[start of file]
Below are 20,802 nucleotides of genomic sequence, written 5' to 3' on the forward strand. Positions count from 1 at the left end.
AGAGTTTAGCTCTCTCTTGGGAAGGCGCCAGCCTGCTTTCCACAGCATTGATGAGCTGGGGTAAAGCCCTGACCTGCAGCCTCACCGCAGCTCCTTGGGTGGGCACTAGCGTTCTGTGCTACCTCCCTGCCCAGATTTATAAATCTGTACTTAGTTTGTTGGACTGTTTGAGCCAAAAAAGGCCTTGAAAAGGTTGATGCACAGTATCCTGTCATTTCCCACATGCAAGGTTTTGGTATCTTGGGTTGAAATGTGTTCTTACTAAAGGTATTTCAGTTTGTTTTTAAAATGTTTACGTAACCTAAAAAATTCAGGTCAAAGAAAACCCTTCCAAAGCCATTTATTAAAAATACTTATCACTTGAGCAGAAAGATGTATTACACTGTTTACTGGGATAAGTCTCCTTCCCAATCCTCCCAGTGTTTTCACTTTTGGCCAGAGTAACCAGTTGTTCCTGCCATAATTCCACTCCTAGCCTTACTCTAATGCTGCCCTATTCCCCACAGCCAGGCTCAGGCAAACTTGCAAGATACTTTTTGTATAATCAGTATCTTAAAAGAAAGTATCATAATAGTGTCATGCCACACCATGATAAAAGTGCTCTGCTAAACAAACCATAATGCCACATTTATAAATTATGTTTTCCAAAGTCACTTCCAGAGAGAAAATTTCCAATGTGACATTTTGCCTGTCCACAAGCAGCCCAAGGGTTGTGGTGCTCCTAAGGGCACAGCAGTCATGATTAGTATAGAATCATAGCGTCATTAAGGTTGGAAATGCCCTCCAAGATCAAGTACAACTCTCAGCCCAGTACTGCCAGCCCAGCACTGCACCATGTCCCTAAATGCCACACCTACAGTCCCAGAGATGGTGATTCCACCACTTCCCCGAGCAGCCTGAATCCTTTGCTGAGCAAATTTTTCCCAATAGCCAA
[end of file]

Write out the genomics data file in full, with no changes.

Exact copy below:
Below are 20,802 nucleotides of genomic sequence, written 5' to 3' on the forward strand. Positions count from 1 at the left end.
AGAGTTTAGCTCTCTCTTGGGAAGGCGCCAGCCTGCTTTCCACAGCATTGATGAGCTGGGGTAAAGCCCTGACCTGCAGCCTCACCGCAGCTCCTTGGGTGGGCACTAGCGTTCTGTGCTACCTCCCTGCCCAGATTTATAAATCTGTACTTAGTTTGTTGGACTGTTTGAGCCAAAAAAGGCCTTGAAAAGGTTGATGCACAGTATCCTGTCATTTCCCACATGCAAGGTTTTGGTATCTTGGGTTGAAATGTGTTCTTACTAAAGGTATTTCAGTTTGTTTTTAAAATGTTTACGTAACCTAAAAAATTCAGGTCAAAGAAAACCCTTCCAAAGCCATTTATTAAAAATACTTATCACTTGAGCAGAAAGATGTATTACACTGTTTACTGGGATAAGTCTCCTTCCCAATCCTCCCAGTGTTTTCACTTTTGGCCAGAGTAACCAGTTGTTCCTGCCATAATTCCACTCCTAGCCTTACTCTAATGCTGCCCTATTCCCCACAGCCAGGCTCAGGCAAACTTGCAAGATACTTTTTGTATAATCAGTATCTTAAAAGAAAGTATCATAATAGTGTCATGCCACACCATGATAAAAGTGCTCTGCTAAACAAACCATAATGCCACATTTATAAATTATGTTTTCCAAAGTCACTTCCAGAGAGAAAATTTCCAATGTGACATTTTGCCTGTCCACAAGCAGCCCAAGGGTTGTGGTGCTCCTAAGGGCACAGCAGTCATGATTAGTATAGAATCATAGCGTCATTAAGGTTGGAAATGCCCTCCAAGATCAAGTACAACTCTCAGCCCAGTACTGCCAGCCCAGCACTGCACCATGTCCCTAAATGCCACACCTACAGTCCCAGAGATGGTGATTCCACCACTTCCCCGAGCAGCCTGAATCCTTTGCTGAGCAAATTTTTCCCAATAGCCAA